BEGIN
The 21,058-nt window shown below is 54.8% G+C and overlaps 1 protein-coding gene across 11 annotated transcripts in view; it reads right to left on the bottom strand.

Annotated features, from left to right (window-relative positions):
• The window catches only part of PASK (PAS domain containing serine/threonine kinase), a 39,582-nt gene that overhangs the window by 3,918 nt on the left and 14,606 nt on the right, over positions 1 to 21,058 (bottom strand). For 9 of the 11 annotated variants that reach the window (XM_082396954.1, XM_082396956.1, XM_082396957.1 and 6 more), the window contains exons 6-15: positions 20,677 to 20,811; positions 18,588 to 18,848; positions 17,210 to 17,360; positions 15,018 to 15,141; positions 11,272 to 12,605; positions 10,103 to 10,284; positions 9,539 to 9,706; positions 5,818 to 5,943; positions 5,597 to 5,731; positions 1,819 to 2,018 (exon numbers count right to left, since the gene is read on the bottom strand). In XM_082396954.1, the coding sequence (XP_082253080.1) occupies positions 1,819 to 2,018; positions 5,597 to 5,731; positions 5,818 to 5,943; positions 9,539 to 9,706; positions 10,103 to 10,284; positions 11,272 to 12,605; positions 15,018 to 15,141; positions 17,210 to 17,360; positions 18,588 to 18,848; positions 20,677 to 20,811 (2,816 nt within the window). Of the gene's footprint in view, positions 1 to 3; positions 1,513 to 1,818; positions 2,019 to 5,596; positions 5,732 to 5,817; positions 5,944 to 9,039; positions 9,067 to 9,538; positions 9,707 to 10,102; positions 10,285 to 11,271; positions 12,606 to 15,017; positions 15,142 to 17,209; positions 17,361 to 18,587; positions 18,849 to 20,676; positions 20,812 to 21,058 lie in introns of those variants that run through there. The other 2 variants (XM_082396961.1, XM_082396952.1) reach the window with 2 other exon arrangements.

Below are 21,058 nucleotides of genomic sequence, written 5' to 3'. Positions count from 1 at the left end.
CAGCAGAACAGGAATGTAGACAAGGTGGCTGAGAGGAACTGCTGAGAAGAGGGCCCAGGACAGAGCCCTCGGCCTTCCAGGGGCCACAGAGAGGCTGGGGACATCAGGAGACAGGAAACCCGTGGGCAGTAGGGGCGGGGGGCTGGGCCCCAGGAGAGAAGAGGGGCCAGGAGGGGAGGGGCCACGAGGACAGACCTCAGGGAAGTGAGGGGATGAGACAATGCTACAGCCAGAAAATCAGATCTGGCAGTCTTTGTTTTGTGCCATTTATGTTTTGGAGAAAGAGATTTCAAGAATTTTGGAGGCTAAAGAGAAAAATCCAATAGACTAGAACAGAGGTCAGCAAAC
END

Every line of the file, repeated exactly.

The 21,058-nt window shown below is 54.8% G+C and overlaps 1 protein-coding gene across 11 annotated transcripts in view; it reads right to left on the bottom strand.

Annotated features, from left to right (window-relative positions):
• The window catches only part of PASK (PAS domain containing serine/threonine kinase), a 39,582-nt gene that overhangs the window by 3,918 nt on the left and 14,606 nt on the right, over positions 1 to 21,058 (bottom strand). For 9 of the 11 annotated variants that reach the window (XM_082396954.1, XM_082396956.1, XM_082396957.1 and 6 more), the window contains exons 6-15: positions 20,677 to 20,811; positions 18,588 to 18,848; positions 17,210 to 17,360; positions 15,018 to 15,141; positions 11,272 to 12,605; positions 10,103 to 10,284; positions 9,539 to 9,706; positions 5,818 to 5,943; positions 5,597 to 5,731; positions 1,819 to 2,018 (exon numbers count right to left, since the gene is read on the bottom strand). In XM_082396954.1, the coding sequence (XP_082253080.1) occupies positions 1,819 to 2,018; positions 5,597 to 5,731; positions 5,818 to 5,943; positions 9,539 to 9,706; positions 10,103 to 10,284; positions 11,272 to 12,605; positions 15,018 to 15,141; positions 17,210 to 17,360; positions 18,588 to 18,848; positions 20,677 to 20,811 (2,816 nt within the window). Of the gene's footprint in view, positions 1 to 3; positions 1,513 to 1,818; positions 2,019 to 5,596; positions 5,732 to 5,817; positions 5,944 to 9,039; positions 9,067 to 9,538; positions 9,707 to 10,102; positions 10,285 to 11,271; positions 12,606 to 15,017; positions 15,142 to 17,209; positions 17,361 to 18,587; positions 18,849 to 20,676; positions 20,812 to 21,058 lie in introns of those variants that run through there. The other 2 variants (XM_082396961.1, XM_082396952.1) reach the window with 2 other exon arrangements.

Below are 21,058 nucleotides of genomic sequence, written 5' to 3'. Positions count from 1 at the left end.
CAGCAGAACAGGAATGTAGACAAGGTGGCTGAGAGGAACTGCTGAGAAGAGGGCCCAGGACAGAGCCCTCGGCCTTCCAGGGGCCACAGAGAGGCTGGGGACATCAGGAGACAGGAAACCCGTGGGCAGTAGGGGCGGGGGGCTGGGCCCCAGGAGAGAAGAGGGGCCAGGAGGGGAGGGGCCACGAGGACAGACCTCAGGGAAGTGAGGGGATGAGACAATGCTACAGCCAGAAAATCAGATCTGGCAGTCTTTGTTTTGTGCCATTTATGTTTTGGAGAAAGAGATTTCAAGAATTTTGGAGGCTAAAGAGAAAAATCCAATAGACTAGAACAGAGGTCAGCAAAC